Here are six images taken from the hints provided by Ancestry for Emil's death. Each record contains the same information concerning his death. Some include more information than just his date of death. Are these actually six different sources or are they the same?
To answer that question we need to pop over to FamilySearch and use the Catalog search function. Here is what we can learn:
- FHL 3197: Hale Collection - Surname index, Death and Inscriptions SAV - SCOC
- FHL 3337: Hale Collection - Cemetery inscriptions of Guilford, Haddam, Hamden, Hampton and Hartford
That's interesting. Record number 1 actually points to an index that, in all likelihood, was created from record number 2.
Both record number 1 and 2 came from the Ancestry "Connecticut, Deaths and Burials Index, 1650-1934" record collection. If you hadn't checked the Source Information box on Ancestry or verified for yourself by going to FamilySearch you might have assumed that the information was from different documents.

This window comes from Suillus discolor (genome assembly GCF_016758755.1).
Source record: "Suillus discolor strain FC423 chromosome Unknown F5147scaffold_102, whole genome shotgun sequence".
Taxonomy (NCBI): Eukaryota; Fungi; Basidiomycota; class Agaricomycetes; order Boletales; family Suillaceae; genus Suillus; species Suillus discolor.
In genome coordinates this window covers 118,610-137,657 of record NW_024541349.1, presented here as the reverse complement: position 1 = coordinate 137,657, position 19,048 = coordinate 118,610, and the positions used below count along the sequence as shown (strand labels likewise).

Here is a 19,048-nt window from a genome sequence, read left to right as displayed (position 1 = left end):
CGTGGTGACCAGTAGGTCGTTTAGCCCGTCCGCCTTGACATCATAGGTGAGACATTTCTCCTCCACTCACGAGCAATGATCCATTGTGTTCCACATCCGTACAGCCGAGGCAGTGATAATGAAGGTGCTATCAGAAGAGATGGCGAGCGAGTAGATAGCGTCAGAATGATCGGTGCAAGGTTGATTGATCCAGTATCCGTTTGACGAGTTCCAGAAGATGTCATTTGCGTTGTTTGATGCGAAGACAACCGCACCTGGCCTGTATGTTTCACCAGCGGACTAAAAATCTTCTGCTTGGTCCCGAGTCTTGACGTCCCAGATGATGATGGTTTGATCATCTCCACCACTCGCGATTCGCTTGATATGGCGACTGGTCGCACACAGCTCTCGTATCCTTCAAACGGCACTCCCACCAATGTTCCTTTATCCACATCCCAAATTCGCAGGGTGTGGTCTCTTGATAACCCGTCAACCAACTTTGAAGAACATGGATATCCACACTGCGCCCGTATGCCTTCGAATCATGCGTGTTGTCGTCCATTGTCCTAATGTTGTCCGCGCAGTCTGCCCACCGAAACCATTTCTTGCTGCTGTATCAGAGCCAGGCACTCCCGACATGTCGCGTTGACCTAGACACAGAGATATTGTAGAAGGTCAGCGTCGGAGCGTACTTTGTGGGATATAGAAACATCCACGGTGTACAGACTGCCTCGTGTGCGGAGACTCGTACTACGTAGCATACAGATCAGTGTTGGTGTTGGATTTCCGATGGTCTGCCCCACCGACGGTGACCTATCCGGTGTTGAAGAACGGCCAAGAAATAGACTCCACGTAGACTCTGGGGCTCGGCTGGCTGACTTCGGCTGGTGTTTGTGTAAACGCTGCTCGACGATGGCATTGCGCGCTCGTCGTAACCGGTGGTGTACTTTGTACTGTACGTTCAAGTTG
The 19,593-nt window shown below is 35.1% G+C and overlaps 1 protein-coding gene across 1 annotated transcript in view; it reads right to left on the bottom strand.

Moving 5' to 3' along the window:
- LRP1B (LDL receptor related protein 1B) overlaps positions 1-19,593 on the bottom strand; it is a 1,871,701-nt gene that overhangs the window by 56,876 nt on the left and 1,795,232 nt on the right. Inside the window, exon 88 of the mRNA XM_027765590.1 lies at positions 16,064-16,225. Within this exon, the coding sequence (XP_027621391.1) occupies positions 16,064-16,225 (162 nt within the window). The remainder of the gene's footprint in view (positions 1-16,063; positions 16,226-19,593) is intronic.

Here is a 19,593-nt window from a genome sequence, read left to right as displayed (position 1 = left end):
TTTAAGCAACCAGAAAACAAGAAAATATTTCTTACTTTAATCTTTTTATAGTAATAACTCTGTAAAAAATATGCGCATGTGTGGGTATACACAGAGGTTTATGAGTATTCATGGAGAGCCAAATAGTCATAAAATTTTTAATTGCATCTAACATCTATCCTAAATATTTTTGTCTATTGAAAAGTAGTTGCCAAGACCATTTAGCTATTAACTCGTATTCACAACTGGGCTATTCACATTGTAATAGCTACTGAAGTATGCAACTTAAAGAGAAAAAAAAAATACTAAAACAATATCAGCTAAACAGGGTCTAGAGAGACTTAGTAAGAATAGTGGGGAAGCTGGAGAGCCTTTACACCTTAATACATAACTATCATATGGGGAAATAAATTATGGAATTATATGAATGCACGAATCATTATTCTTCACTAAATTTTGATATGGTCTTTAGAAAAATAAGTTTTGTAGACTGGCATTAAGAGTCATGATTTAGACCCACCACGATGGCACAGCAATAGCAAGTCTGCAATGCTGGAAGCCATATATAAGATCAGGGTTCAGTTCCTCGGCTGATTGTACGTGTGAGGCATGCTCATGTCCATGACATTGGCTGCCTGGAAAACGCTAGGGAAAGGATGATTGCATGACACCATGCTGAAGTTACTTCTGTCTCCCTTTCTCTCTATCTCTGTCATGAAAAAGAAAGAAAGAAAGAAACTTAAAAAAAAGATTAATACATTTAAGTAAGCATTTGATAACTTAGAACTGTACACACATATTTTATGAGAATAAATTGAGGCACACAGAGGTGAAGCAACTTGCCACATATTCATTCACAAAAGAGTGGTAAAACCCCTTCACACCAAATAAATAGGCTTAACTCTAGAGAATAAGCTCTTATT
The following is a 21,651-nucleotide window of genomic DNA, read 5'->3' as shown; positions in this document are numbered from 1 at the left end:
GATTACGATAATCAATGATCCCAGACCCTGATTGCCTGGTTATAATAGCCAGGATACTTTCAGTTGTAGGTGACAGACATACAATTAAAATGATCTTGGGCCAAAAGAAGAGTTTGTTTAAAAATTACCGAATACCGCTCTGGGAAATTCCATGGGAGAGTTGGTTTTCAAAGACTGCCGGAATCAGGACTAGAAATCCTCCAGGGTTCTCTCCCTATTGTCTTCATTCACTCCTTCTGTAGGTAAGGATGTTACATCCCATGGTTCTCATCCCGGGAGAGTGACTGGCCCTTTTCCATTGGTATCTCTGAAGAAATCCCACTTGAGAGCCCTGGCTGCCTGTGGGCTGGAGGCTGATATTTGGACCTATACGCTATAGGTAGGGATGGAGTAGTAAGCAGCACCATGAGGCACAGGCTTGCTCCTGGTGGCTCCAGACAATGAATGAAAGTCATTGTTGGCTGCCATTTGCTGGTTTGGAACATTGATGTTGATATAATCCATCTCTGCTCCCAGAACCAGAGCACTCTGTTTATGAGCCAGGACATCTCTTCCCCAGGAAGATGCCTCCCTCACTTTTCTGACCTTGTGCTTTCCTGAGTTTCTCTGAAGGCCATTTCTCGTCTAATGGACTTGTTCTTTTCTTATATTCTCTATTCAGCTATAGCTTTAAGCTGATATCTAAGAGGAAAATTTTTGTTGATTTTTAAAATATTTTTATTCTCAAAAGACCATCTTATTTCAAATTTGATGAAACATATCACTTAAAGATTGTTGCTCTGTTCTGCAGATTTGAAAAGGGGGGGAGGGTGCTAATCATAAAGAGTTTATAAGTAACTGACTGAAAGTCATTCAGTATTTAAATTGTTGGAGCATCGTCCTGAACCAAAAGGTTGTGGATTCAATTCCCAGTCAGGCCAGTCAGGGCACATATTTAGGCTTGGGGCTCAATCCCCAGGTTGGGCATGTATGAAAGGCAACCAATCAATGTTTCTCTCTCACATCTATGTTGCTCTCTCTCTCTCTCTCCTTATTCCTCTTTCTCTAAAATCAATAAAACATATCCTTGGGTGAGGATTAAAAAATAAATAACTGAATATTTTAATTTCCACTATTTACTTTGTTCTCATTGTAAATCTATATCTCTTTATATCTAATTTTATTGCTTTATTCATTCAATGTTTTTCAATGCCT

How about number 3? It looks like there is an image we can view. There it is written:
Schoenberger, Emil, Father, born Feb. 14, 1850, died June 24, 1902.
Guess what? That is actually the page of the Hale Collection that the "Connecticut, Deaths and Burials Index, 1650-1934" source points to FHL 3337 in record number 2. Record number 3 is listed as "Connecticut, Hale Collection of Cemetery Inscriptions and Newspaper Notices, 1629-1934" in the Ancestry catalogue.
So just what is this Hale Collection? Here is the description from the FamilySearch catalogue:
"Charles R. Hale Collection of vital records (newspaper notices and cemetery inscriptions) with surname index to cemetery inscriptions referring to places and newspapers; index to death notices from newspapers (not included above); index, marriages by newspapers; general index to marriage notices arranged alphabetically; cemeteries by localities; newspapers."A good guess is that the information for Emil Schoenberger might have been transcribed from his grave marker.